The word “tragedy” is defined as an event causing great suffering, destruction, and distress. Students at SUNY Geneseo are coping with genuine tragedy. The things they’ve been dealing with since that 9-1-1 call on January 18 are horrific. What people often forget about tragedies is that there are a number of tragedies that follow. Hundreds of micro-tragedies that are all because of that initial, horrifying tragedy.
However, the tragedies that follow a tragedy aren’t just limited to the people who knew that person; they spread like an aggressive form of cancer, for which there is no cure. And unfortunately time is not guaranteed to heal all wounds, especially those the community of SUNY Geneseo are suffering from. The tragedy involved here is no secret, the loss of life is apparent, and the real details are not likely to be found.
While law enforcement does the best they can to fill in the gaps, specifics get lost in translation. The problem is that Kelsey Annese, Matthew Hutchinson, and Colin Kingston will be remembered together. Not because they were universally loved, or because they all had a positive impact on the community, but because Kingston murdered them, before taking his own life.
The narrative that law enforcement created, right or wrong, frames this as a jealous ex-boyfriend being overcome by rage. He is labeled as being “distraught,” and in this lies a huge problem.
Unfortunately, the jealous ex-boyfriend narrative is not a new one. Regularly, when a murder-suicide takes place and a couple, or former couple are involved, this is the cookie cutter response to sooth the public’s nerves. The problem is that this narrative creates pity and creates compassion for someone who did something awful.
Even worse, the bi-product of pity and compassion is justification.
Another problem with the way these tragedies are covered is where the narrative leads after an explanation is provided. In this case, it led to speculation about Kingston coming over to find Annese, his ex-girlfriend, with Hutchinson, her presumed “new boyfriend.” Everyone can imagine how that might have felt for Kingston, if that is actually what happened, but we don’t know what took place in that bedroom and we never will.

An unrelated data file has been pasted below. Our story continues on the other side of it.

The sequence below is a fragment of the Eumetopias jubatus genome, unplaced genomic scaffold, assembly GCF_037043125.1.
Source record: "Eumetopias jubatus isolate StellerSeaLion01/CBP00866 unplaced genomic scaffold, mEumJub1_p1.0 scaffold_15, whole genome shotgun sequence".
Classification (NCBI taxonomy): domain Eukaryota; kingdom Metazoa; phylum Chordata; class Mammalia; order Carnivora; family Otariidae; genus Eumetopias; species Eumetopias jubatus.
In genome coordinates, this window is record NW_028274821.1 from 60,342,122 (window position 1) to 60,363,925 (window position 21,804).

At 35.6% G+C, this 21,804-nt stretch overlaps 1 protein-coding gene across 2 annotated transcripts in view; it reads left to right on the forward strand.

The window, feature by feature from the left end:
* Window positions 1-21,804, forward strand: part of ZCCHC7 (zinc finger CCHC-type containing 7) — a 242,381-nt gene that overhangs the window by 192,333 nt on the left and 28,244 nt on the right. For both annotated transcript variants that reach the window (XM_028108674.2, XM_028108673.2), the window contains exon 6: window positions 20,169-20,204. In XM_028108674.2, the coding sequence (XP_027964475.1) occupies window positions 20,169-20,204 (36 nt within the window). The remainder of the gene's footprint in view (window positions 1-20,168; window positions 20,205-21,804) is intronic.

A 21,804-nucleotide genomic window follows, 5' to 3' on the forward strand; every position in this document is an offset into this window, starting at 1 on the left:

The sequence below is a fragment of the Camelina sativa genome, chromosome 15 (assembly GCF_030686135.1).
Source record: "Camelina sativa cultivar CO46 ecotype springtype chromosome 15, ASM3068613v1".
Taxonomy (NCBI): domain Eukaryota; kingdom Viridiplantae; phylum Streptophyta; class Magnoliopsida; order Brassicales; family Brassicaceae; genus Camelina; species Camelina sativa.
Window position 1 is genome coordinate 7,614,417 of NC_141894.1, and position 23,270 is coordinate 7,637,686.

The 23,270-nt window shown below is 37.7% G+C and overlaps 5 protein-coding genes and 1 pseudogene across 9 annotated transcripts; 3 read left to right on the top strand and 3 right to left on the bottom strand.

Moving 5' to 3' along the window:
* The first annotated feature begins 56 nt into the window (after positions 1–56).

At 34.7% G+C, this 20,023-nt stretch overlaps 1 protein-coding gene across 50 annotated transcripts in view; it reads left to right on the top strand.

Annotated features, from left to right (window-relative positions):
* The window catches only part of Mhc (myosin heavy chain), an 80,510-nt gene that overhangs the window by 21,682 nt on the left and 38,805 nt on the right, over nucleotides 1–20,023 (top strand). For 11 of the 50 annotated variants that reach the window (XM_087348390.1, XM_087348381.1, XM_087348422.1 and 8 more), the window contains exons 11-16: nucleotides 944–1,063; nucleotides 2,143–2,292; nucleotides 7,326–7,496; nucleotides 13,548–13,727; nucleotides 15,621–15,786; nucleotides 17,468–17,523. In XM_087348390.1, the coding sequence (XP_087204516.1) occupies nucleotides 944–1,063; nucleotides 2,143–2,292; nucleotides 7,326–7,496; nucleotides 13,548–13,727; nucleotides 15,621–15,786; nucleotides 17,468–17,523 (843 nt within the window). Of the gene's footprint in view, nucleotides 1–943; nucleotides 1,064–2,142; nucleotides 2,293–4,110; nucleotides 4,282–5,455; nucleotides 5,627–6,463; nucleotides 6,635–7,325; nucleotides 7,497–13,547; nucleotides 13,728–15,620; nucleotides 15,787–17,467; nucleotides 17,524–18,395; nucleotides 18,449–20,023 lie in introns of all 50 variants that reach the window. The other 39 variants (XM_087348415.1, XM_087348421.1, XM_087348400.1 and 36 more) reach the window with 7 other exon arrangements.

Again, we’re walking down the road of justification.
Perhaps we do so subconsciously, without ill-intention. Perhaps though, we do this to avoid talking about the real issue at the core of this tragedy, and all of the tragedies that followed in Geneseo. Three lives were undoubtedly cut short, but one of those lives committed an absolute atrocity. Lost while murdering Kelsey Annese and Matthew Hutchinson with a knife he brought that morning for the purpose of seeking revenge.
Let’s just stick with calling Kingston a murderer, while we call Annese and Hutchinson victims. If we aren’t going to address the fact that this was and remains an act of domestic violence then let’s not even mention that any of them were romantically involved. It simply detracts from the raw problems at play here.
If the jealous ex-boyfriend narrative is going to be employed, or the number of years Annese and Kingston spent together is going to be served on a platter to detract from the crime that took place – or in an effort to highlight Kingston’s mental state – then let’s put that information to good use.
Let’s address the fact that we live in a world where, after a breakup, a small percentage of people feel inclined to take the drastic measure of killing their former significant other, instead of getting the help they need. It starts with talking about domestic violence, because there are a number of people out there – some of which may be reading this right now, or standing in front of you at the grocery store – who are living through the personal hell that is domestic violence. They haven’t been murdered, but they’ve been beaten, bruised, tattered and are helpless because we’ve stigmatized the victim, as well as the perpetrator.
Victims of domestic violence can’t get help because we’ve stigmatized them. The perpetrators of the domestic violence can’t get help either, because society has built a wall around them. The funny thing about that though is that the wall wasn’t created to spare the perpetrators of domestic violence.
It’s become obvious that the wall was created by bystanders, for bystanders, to avoid the discomfort of ever having to deal with domestic violence directly.
And that’s the real shame of every tragedy like this.